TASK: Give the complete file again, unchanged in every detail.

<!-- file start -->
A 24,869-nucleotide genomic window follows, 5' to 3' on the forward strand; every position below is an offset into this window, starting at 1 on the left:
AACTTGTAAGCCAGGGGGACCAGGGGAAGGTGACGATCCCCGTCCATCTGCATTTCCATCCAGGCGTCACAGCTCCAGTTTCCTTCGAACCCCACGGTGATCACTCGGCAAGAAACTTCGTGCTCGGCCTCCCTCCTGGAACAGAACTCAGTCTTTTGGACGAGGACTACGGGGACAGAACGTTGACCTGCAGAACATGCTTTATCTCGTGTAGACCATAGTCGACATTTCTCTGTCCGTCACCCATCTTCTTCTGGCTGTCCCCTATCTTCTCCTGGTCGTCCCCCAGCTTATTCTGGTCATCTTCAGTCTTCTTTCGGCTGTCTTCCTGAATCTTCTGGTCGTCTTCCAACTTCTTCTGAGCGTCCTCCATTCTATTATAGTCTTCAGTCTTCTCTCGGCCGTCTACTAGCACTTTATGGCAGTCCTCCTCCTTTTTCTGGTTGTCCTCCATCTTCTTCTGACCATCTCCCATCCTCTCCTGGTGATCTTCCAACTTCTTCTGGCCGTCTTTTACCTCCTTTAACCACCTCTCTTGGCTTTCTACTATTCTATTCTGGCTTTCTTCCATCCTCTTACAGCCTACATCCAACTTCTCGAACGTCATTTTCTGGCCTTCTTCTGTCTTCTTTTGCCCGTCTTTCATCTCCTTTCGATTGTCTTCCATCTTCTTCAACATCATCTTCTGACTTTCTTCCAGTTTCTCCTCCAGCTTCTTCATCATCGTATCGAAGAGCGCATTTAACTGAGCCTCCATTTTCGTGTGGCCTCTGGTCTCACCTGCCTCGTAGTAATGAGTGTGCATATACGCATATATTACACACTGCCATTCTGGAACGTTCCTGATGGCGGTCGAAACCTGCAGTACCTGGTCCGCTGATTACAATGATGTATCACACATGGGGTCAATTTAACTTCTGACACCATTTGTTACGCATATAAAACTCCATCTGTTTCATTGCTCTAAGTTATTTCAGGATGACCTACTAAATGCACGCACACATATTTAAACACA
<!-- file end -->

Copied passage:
A 24,869-nucleotide genomic window follows, 5' to 3' on the forward strand; every position below is an offset into this window, starting at 1 on the left:
AACTTGTAAGCCAGGGGGACCAGGGGAAGGTGACGATCCCCGTCCATCTGCATTTCCATCCAGGCGTCACAGCTCCAGTTTCCTTCGAACCCCACGGTGATCACTCGGCAAGAAACTTCGTGCTCGGCCTCCCTCCTGGAACAGAACTCAGTCTTTTGGACGAGGACTACGGGGACAGAACGTTGACCTGCAGAACATGCTTTATCTCGTGTAGACCATAGTCGACATTTCTCTGTCCGTCACCCATCTTCTTCTGGCTGTCCCCTATCTTCTCCTGGTCGTCCCCCAGCTTATTCTGGTCATCTTCAGTCTTCTTTCGGCTGTCTTCCTGAATCTTCTGGTCGTCTTCCAACTTCTTCTGAGCGTCCTCCATTCTATTATAGTCTTCAGTCTTCTCTCGGCCGTCTACTAGCACTTTATGGCAGTCCTCCTCCTTTTTCTGGTTGTCCTCCATCTTCTTCTGACCATCTCCCATCCTCTCCTGGTGATCTTCCAACTTCTTCTGGCCGTCTTTTACCTCCTTTAACCACCTCTCTTGGCTTTCTACTATTCTATTCTGGCTTTCTTCCATCCTCTTACAGCCTACATCCAACTTCTCGAACGTCATTTTCTGGCCTTCTTCTGTCTTCTTTTGCCCGTCTTTCATCTCCTTTCGATTGTCTTCCATCTTCTTCAACATCATCTTCTGACTTTCTTCCAGTTTCTCCTCCAGCTTCTTCATCATCGTATCGAAGAGCGCATTTAACTGAGCCTCCATTTTCGTGTGGCCTCTGGTCTCACCTGCCTCGTAGTAATGAGTGTGCATATACGCATATATTACACACTGCCATTCTGGAACGTTCCTGATGGCGGTCGAAACCTGCAGTACCTGGTCCGCTGATTACAATGATGTATCACACATGGGGTCAATTTAACTTCTGACACCATTTGTTACGCATATAAAACTCCATCTGTTTCATTGCTCTAAGTTATTTCAGGATGACCTACTAAATGCACGCACACATATTTAAACACA